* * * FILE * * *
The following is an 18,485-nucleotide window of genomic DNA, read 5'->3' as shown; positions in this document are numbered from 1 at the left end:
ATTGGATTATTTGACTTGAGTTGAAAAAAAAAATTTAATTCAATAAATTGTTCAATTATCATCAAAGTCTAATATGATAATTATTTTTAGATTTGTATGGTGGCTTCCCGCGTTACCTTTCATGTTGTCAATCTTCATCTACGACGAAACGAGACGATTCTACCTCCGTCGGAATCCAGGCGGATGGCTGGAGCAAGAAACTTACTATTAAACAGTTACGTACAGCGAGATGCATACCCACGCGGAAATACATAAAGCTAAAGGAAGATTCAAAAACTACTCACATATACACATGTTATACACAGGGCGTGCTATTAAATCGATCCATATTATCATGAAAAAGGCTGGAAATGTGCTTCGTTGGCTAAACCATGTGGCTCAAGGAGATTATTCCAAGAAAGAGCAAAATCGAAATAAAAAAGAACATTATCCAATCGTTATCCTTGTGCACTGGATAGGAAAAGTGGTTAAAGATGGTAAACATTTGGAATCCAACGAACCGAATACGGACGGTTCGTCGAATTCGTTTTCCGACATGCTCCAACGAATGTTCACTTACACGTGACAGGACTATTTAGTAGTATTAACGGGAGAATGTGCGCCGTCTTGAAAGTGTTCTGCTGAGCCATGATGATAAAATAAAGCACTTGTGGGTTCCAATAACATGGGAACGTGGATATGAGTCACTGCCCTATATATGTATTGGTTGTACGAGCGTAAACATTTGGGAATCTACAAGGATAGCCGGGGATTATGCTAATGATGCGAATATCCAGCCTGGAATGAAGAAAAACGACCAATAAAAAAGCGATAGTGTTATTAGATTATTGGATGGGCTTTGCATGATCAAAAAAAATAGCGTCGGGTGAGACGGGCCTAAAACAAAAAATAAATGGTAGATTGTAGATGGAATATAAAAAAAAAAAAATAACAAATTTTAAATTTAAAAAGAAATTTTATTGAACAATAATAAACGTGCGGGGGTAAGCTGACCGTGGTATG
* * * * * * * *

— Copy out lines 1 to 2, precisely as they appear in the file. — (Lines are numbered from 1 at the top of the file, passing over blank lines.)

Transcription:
The following is an 18,485-nucleotide window of genomic DNA, read 5'->3' as shown; positions in this document are numbered from 1 at the left end:
ATTGGATTATTTGACTTGAGTTGAAAAAAAAAATTTAATTCAATAAATTGTTCAATTATCATCAAAGTCTAATATGATAATTATTTTTAGATTTGTATGGTGGCTTCCCGCGTTACCTTTCATGTTGTCAATCTTCATCTACGACGAAACGAGACGATTCTACCTCCGTCGGAATCCAGGCGGATGGCTGGAGCAAGAAACTTACTATTAAACAGTTACGTACAGCGAGATGCATACCCACGCGGAAATACATAAAGCTAAAGGAAGATTCAAAAACTACTCACATATACACATGTTATACACAGGGCGTGCTATTAAATCGATCCATATTATCATGAAAAAGGCTGGAAATGTGCTTCGTTGGCTAAACCATGTGGCTCAAGGAGATTATTCCAAGAAAGAGCAAAATCGAAATAAAAAAGAACATTATCCAATCGTTATCCTTGTGCACTGGATAGGAAAAGTGGTTAAAGATGGTAAACATTTGGAATCCAACGAACCGAATACGGACGGTTCGTCGAATTCGTTTTCCGACATGCTCCAACGAATGTTCACTTACACGTGACAGGACTATTTAGTAGTATTAACGGGAGAATGTGCGCCGTCTTGAAAGTGTTCTGCTGAGCCATGATGATAAAATAAAGCACTTGTGGGTTCCAATAACATGGGAACGTGGATATGAGTCACTGCCCTATATATGTATTGGTTGTACGAGCGTAAACATTTGGGAATCTACAAGGATAGCCGGGGATTATGCTAATGATGCGAATATCCAGCCTGGAATGAAGAAAAACGACCAATAAAAAAGCGATAGTGTTATTAGATTATTGGATGGGCTTTGCATGATCAAAAAAAATAGCGTCGGGTGAGACGGGCCTAAAACAAAAAATAAATGGTAGATTGTAGATGGAATATAAAAAAAAAAAAATAACAAATTTTAAATTTAAAAAGAAATTTTATTGAACAATAATAAACGTGCGGGGGTAAGCTGACCGTGGTATG